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Tribal Affairs

Judge Will Hear Tribes' Request To Postpone Keystone Pipeline Work

A photo of Prairiedawn Thunderchild, Tahnee Thunderchild, Lance Fourstar, Catherine Bear, Delberta Eagleman, Angeline Cheek, Vermae Taylor and Cheyenne Foote taken Apr. 14, 2020.
Curtis Yaz
A photo of Prairiedawn Thunderchild, Tahnee Thunderchild, Lance Fourstar, Catherine Bear, Delberta Eagleman, Angeline Cheek, Vermae Taylor and Cheyenne Foote taken Apr. 14, 2020.

 Updated 04/15/20, 6:10 p.m.

A federal judge Thursday will consider tribes’ request to put a hold on oil pipeline construction in northeastern Montana in light of coronavirus concerns.

Tribal members gathered this week in Phillips County to protest the ongoing construction of the Keystone XL pipeline.

Around 10 tribal members of the Fort Peck Assiniboine & Sioux Tribes of Montana, along with several representatives of the Northern Cheyenne Tribe and Blackfeet Nation, rallied this week. They wore face coverings as they lined up in Phillips County to protest developer TC Energy’s crude oil pipeline, which began construction earlier in April.

Angeline Cheek, of the Fort Peck Assiniboine & Sioux Tribes, helped organize the rally. She says not only would the pipeline pose a threat to the water quality and the environment in the region, but the influx of workers could also introduce the novel coronavirus into an area she says is medically underprepared and undersupplied.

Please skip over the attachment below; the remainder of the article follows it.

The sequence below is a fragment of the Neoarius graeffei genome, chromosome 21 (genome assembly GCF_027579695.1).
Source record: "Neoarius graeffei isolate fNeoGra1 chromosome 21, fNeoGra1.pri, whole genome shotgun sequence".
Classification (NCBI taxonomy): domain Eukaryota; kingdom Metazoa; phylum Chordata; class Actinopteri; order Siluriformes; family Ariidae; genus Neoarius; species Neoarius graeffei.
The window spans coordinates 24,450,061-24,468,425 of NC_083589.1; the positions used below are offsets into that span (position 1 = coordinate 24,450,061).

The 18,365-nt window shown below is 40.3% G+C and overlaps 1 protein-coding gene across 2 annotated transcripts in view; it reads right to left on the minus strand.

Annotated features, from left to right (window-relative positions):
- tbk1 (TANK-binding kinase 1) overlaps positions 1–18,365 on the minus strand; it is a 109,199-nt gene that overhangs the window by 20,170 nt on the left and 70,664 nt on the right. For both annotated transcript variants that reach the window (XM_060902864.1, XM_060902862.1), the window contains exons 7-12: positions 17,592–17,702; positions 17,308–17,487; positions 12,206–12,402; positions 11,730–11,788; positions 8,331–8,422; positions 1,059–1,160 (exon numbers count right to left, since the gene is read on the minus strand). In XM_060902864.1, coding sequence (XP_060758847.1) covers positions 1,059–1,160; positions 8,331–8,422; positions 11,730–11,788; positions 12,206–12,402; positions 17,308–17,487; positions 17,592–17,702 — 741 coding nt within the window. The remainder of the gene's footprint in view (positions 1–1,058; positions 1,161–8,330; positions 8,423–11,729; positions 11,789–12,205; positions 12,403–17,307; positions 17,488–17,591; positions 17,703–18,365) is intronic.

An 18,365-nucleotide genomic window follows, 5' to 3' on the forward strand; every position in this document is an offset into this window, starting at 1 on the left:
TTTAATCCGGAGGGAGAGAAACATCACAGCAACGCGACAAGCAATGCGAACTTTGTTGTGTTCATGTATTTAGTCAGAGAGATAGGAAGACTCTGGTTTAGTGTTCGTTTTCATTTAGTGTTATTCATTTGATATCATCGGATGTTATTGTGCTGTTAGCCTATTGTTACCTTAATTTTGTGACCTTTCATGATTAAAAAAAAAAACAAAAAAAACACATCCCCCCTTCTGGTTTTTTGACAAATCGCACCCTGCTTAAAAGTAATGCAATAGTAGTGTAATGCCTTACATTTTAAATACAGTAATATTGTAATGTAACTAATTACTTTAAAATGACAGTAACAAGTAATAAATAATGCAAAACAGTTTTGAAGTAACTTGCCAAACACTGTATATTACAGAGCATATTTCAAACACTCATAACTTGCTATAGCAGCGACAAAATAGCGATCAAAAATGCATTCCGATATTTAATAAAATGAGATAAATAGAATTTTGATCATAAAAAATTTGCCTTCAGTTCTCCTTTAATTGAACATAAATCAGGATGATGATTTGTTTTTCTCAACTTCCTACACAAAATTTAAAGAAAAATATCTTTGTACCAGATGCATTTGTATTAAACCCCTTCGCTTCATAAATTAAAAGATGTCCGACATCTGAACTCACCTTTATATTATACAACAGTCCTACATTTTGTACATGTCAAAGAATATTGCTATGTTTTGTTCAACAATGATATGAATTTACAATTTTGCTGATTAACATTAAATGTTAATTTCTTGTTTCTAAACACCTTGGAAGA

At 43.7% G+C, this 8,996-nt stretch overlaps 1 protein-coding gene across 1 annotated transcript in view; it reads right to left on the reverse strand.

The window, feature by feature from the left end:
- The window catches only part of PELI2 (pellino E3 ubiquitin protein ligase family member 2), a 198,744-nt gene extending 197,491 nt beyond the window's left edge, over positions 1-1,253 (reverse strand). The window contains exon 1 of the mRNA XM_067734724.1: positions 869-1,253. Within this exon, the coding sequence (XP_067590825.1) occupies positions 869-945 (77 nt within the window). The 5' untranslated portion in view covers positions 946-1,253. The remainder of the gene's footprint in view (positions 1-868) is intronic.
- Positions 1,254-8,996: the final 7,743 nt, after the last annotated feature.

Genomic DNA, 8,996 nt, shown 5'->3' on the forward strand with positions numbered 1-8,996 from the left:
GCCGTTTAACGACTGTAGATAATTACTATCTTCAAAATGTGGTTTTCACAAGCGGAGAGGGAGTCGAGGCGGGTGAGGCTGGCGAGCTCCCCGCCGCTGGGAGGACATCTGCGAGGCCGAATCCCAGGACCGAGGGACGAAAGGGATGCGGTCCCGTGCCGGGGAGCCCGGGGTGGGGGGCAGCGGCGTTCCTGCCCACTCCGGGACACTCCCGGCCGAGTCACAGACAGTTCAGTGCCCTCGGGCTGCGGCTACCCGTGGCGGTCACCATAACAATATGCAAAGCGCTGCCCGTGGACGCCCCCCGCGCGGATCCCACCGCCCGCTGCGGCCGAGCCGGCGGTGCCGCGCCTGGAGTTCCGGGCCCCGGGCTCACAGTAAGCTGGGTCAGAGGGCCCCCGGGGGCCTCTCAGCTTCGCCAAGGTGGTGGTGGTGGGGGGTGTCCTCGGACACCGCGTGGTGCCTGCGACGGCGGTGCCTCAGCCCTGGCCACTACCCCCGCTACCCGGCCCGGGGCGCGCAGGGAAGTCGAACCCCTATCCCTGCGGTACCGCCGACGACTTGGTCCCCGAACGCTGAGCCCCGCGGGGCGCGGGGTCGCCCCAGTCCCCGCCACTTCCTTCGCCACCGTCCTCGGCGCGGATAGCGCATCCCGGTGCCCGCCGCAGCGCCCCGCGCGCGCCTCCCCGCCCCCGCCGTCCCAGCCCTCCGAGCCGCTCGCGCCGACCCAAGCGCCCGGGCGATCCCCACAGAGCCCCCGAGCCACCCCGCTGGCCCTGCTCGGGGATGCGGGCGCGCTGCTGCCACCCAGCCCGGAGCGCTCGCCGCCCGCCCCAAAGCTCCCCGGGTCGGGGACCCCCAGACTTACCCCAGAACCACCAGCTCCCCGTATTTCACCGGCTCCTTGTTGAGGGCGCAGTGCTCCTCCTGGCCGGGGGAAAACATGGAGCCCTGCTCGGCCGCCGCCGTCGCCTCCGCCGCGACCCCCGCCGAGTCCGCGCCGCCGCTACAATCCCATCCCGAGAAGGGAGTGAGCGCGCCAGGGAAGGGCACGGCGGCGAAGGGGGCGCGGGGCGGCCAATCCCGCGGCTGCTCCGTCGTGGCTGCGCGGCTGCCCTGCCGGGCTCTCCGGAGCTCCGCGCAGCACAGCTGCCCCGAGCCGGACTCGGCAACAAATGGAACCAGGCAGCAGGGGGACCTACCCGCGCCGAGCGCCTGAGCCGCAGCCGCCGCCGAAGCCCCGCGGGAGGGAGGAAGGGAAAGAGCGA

“You know, we don’t have much in our area, and why put our people risk when these people are coming from all over?” Cheek said.

TC Energy says it’s working with local health officials and put protocols in place, including a 14-day quarantine, to prevent the spread of COVID-19.

The Fort Belknap Indian community in Montana and the Rosebud Sioux Tribe in South Dakota are part of an ongoing lawsuit against TC Energy and the federal government that says the pipeline violates historic land treaties.

The tribes requested a restraining order on construction. A federal judge has scheduled a hearing on the case for Apr. 16.

The tribe's attorney, Matthew Campbell, says the United States has an obligation to uphold those treaties and protect the tribes from harm.

“And a crude oil pipeline through their lands is certainly something that deserves their protection, especially now given the  pandemic and the increase of the employees that will be moving into these areas near these tribal communities," Campbell said. 

In a statement, TC Energy says it awaits the judge’s ruling.

Federal Judge Brian Morris ruled on a related case Wednesday canceling a key water-crossing permit for the pipeline.

Environmental advocacy group Northern Plains Resource Council last year argued the United States Army Corps of Engineers neglected to fully analyze potential effects on endangered species when it granted a water permit called Nationwide Permit 12.

Attorneys say the ruling doesn’t bar TC Energy from moving forward with construction. However, the company will need to re-apply for the permit for future construction.